Alan Kitching and Monotype on the art of 20th century poster design
My name’s Alan Kitching, I’m a letterpress typographer, designer, artist, and I’ve been working in this business for most of my life.” With this simple arrangement of words one of the world’s legendary typemakers introduces himself in a short film that has a lot to offer to the audience. The film’s a behind-the-scenes look at Kitching’s studio and collection of physical type, presenting him working, creating a set of posters that pay tribute to the centenary of five hugely influential graphic designers.
Tom Eckersley, Paul Rand, FHK Henrion, Josef Müller-Brockmann and Abram Games are the project in this short film by the creator of hundreds of typeface alphabets who also happens to be the man with the largest collection of alphabets in Europe -an assortment he accumulated over the years. Still inspired by the beauty of type, still amazed by the power of the printed word, Kitching’s long life dedication to type as art is evident in the prints he created for his collaboration with Monotype.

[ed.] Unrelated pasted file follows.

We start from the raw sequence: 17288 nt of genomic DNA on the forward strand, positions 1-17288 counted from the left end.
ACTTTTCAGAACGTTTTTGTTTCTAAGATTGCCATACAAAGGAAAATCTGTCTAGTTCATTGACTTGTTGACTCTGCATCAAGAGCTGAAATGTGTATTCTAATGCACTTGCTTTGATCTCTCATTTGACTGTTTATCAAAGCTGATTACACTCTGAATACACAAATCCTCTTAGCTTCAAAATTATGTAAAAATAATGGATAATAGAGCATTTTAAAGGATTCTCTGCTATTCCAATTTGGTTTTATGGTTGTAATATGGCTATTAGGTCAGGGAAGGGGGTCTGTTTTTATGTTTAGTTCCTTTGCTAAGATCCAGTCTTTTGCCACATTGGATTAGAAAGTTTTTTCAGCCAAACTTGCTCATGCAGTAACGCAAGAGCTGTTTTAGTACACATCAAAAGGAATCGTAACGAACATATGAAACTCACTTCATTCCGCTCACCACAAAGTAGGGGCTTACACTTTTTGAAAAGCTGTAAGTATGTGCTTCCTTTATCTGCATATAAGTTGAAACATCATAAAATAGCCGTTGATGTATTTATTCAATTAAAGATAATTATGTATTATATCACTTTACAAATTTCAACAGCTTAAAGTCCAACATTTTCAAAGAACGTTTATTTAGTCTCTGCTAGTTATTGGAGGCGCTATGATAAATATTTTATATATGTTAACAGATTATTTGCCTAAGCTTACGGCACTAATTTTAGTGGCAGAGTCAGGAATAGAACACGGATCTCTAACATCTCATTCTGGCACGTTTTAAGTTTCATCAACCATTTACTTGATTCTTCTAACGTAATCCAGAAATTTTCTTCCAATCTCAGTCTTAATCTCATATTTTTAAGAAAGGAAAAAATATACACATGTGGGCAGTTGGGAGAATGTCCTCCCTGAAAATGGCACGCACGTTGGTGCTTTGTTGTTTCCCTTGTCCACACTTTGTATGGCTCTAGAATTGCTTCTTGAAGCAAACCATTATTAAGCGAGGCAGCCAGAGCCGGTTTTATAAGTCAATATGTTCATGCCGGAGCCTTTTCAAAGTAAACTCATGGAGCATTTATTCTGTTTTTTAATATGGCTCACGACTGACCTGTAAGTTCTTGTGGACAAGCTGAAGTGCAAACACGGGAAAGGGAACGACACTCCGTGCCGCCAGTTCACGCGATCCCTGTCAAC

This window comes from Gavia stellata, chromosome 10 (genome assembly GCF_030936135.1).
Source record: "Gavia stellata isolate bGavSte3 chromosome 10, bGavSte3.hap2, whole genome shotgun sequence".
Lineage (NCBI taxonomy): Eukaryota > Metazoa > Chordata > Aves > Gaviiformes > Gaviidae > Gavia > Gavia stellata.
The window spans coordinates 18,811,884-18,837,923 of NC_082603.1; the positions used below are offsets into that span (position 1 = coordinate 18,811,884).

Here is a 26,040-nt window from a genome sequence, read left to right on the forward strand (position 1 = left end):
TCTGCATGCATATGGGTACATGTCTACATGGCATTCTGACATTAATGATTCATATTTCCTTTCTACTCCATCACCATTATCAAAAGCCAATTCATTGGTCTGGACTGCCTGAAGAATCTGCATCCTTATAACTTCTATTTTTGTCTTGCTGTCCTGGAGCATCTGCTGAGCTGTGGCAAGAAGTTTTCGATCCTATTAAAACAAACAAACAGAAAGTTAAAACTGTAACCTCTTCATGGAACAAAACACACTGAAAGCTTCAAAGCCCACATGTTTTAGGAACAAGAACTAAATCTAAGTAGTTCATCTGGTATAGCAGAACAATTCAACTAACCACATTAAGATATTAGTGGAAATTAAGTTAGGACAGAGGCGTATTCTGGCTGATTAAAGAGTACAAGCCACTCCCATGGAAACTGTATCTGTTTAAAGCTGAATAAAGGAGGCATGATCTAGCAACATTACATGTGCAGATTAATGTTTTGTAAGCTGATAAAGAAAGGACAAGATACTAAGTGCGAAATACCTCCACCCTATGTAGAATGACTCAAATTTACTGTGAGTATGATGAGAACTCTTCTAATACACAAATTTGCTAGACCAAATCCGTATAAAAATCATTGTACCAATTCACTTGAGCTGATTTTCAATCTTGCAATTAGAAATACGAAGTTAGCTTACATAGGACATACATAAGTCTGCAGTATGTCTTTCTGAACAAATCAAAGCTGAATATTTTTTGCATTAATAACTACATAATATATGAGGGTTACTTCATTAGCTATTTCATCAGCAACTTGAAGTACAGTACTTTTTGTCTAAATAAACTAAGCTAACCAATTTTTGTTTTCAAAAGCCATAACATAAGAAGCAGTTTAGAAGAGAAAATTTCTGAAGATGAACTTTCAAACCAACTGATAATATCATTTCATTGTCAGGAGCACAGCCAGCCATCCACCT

Kitching’s affinity for monograms is right there on the posters he created for a colorful tribute to each designer’s work
With one of the world’s leading typeface design companies by his side, the living legend of letterpress design sheds new light on the revolutionary work of five of the world’s top poster designers. Tom Eckersley, Paul Rand, FHK Henrion, Josef Müller-Brockmann and Abram Games brought modernist design to the world of typography from the 1940s on and elevated this medium to high art before technology made their methods obsolete. Kitching’s affinity for monograms is right there on the posters he created for a colorful tribute to each designer’s work the same way it was printed on their posters for society’s, then only way of communicating a message. “There were no other means of getting your message out there then. It was just posters,” says Allan Kitching. Be more than certain that in the pre Photoshop era, good design was dominant. “Interpretation of an idea in a graphic way” was a must and for all of these masters who were born in 1914, color, text and shapes were their weaponry. “There’s nothing between the message and the image. At a glance, you’ve got it. You didn’t need a lot of words. The image is the message,” Kitching says. “That’s what they were masters of: condensing down a problem to a single cool item with bang.” You are welcome to celebrate the Golden Age of poster design with a tribute unlike any other. “Alan Kitching and Monotype: Celebrating the centenary of five pioneers of the poster,” exhibition at the London College of Communication is on till the 16th of October.
By Loukas Karnis